Oct 23 2000

Might Vs. Right

Published by at 12:00 am under Articles,Palestinian politics

RAMALLAH, West Bank –– When I passed by the bombed out police station in the center of the Palestinian town of Ramallah, I felt sad. What has happened to the peace process, that Israel has to use U.S.-made Apache helicopters to shell one of the few signs of peace with the Palestinians? The Palestinian Authority’s police station was bombed on Oct. 12, after two Israeli soldiers were killed by a mob of Palestinians who wanted to take revenge for the more than 100 Palestinians killed in the past two weeks by Israeli soldiers. 

At another time and under different circumstances, I might not have felt so sad. After all, it was in precisely that police station that I was detained for seven days after the television station I was running in 1997 had broadcast live a session of the Palestinian Legislative Council dealing with corruption in the Palestinian Authority. But the sadness I have now is shared by most Palestinians who believe that the peace process, with its hope of freedom and independence, has crumbled back to the same old situation of an occupying power (Israel) using excessive force to dominate a rebellious population.

Sure, Israeli spin doctors have been trying to put all the blame on the Palestinians. It is the fault of Palestinian leader Yasser Arafat for not putting down the revolt himself, they say, thus forcing the

Israeli army to do the dirty job. Some have even used racist undertones by attacking Palestinian mothers as being sub-human because, unlike normal mothers, they send their children to be killed. Such statements continued even after the damning pictures of a father trying to protect his 12-year-old son from being killed by Israeli gunfire.

The trouble in the peace process began in the first months after the 1993 signing of the Oslo accords. The late Yitzak Rabin refused to make the first withdrawal, saying, “There are no sacred dates.” The hesitation of consecutive Israeli governments to return Palestinian territories in accordance to the schedule of the agreement caused many to start doubting Israel’s commitment to it. Arafat started sounding like a broken record as he repeated the same statement, “All we are asking for is the accurate implementation of what has been agreed upon.” Israeli continued to waver in returning territory, relaxing border crossings, releasing prisoners, opening safe passage ways, rescinding Israeli-issued military orders and abolishing their civil administration. What was even worse for Palestinians was the continuation of Israeli settlement building and the opening of bypass roads on Palestinian territories that were intended for Jewish settler use.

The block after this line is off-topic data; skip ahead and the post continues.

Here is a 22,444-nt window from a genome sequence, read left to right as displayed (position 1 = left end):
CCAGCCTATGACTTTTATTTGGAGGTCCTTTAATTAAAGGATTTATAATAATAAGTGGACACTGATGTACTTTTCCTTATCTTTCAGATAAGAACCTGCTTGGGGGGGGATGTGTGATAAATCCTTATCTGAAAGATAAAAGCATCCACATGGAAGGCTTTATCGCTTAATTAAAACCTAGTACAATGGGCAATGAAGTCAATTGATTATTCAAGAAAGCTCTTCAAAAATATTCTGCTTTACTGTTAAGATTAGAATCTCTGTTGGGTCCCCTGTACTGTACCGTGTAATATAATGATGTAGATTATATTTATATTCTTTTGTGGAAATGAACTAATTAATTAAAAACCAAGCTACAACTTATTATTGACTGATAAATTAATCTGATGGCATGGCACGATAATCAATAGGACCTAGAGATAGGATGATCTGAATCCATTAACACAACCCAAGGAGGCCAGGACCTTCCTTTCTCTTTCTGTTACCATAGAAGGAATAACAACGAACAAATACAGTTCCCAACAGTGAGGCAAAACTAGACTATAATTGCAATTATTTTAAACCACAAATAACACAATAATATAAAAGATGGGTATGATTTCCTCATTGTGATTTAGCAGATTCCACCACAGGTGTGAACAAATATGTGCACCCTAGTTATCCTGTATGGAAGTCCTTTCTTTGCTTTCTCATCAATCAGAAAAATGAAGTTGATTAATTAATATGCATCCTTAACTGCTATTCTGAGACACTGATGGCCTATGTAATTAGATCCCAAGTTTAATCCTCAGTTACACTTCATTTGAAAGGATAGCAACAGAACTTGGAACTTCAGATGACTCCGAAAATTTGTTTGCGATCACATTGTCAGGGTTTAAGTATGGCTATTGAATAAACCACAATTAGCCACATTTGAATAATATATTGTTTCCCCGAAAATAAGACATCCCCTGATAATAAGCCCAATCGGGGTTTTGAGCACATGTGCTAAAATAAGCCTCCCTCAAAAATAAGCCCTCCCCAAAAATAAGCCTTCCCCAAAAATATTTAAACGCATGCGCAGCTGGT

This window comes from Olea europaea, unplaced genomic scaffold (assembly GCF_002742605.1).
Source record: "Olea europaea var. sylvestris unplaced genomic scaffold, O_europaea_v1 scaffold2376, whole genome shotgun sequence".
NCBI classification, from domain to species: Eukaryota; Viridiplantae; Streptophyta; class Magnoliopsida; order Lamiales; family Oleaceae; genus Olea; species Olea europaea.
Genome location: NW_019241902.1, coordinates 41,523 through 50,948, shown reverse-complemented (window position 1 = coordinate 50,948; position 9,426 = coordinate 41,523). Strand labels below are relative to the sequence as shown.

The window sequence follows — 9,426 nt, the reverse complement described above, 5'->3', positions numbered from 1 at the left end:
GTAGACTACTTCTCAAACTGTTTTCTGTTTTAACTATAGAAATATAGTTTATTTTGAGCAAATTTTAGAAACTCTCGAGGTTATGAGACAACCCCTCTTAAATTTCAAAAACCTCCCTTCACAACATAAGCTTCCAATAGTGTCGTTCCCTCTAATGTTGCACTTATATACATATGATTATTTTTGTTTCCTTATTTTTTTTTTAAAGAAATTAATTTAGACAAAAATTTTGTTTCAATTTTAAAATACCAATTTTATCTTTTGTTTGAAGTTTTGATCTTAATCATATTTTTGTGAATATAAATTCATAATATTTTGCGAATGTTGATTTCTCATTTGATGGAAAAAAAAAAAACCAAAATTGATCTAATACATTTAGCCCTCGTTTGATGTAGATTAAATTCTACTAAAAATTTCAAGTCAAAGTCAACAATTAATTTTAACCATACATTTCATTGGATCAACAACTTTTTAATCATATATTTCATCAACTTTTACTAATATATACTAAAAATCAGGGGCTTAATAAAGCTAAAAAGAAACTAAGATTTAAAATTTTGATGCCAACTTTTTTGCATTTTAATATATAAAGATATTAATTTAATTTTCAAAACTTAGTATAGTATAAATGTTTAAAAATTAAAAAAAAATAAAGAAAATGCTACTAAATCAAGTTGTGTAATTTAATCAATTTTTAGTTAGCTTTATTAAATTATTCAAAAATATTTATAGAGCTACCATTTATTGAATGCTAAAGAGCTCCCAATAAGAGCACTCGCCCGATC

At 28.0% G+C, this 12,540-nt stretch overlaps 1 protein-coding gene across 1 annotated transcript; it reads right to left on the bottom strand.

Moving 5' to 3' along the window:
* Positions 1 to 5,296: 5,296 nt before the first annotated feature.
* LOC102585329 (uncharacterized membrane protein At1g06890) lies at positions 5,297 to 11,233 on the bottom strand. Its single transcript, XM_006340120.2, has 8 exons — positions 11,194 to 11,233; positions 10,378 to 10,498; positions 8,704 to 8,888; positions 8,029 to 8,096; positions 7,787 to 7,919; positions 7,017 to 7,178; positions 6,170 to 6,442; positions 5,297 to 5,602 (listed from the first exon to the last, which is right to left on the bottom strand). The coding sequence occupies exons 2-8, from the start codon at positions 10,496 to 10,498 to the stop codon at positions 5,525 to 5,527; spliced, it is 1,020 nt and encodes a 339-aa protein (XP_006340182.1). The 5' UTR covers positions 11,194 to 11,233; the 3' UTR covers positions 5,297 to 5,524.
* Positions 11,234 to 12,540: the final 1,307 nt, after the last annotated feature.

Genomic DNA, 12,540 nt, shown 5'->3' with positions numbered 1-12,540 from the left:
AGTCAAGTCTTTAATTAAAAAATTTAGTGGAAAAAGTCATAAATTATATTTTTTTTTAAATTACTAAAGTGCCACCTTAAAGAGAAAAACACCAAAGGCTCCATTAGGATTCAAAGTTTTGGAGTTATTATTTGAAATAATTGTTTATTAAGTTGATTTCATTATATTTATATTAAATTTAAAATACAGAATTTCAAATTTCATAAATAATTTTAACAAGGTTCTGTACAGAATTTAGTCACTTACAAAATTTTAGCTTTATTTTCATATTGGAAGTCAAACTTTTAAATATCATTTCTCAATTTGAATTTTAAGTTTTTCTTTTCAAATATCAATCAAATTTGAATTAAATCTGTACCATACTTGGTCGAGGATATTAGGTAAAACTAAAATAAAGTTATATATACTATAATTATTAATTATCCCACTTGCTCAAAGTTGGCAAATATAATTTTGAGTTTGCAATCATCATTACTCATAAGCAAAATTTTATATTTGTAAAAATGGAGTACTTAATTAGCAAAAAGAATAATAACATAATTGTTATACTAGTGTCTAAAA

The Israelis and their American allies would respond to complaints about these matters by asking Palestinians to wait for the permanent status agreement. After seven years of waiting, the Israelis were still holding on to their four negatives: no to the return of the 1967 borders, no to the right of return, no to allowing a foreign army on the Jordan River and no to the division of Jerusalem. Israeli Prime Minister Ehud Barak and many of his Labor Party supporters said that they were disappointed with the Palestinians’ lukewarm response to the offers he made at the Camp David II talks. Although the Barak offer was in fact better than any offer made by previous Israeli leaders, it fell way short of Palestinian aspirations.

The seven years of wait had not produced the kind of change in Israel that would allow for a viable independent Palestinian state. And key issues that no Palestinian leader can bypass, such as Jerusalem and the right of refugees to return, were not adequately addressed in the Israeli offer. That is why Palestinians responded angrily to the visit of Ariel Sharon to al-Aqsa Mosque, the third holiest site in Islam.

After months of talk about this sacred site, the feeling among Palestinians was that Sharon’s visit was aimed at legitimizing Israeli control. And instead of the Israeli government understanding the basis of the Palestinian frustration, it attempted to crush this popular protest. And with every Palestinian who was killed or injured by this excessive Israeli response, more Palestinians came out to demonstrate. And with more Palestinians killed, Arabs and Muslims around the world became angry and started joining the Palestinian plea for independence and freedom.

Instead of trying to calm the situation, Israel started demanding that Arafat crack down on his own people. When Arafat insisted that an independent inquiry be established to determine the cause of what happened and to create a mechanism for protecting the Palestinian population, Israel decided to declare war on Palestinians. They moved tanks and armored carriers against the civilian Palestinian population. Ultimatums were issued and helicopters were used to bomb Palestinians into submission.

The United States has always stated that it supports Israel because of shared values. These values, I assume, are those of democracy and respect for human rights–in short, the principle that right is might. Shooting at demonstrators, harassing ambulances, bombing a civilian population and placing 3 million people under siege are clear violations for human rights and international law. Shelling the police station of a party you have peace talks with is nothing more than an attempt to get political results by using bully tactics. When might becomes right, the United States must have the moral courage to kindly tell its friend no. Doing anything else will not be a true sign of friendship.

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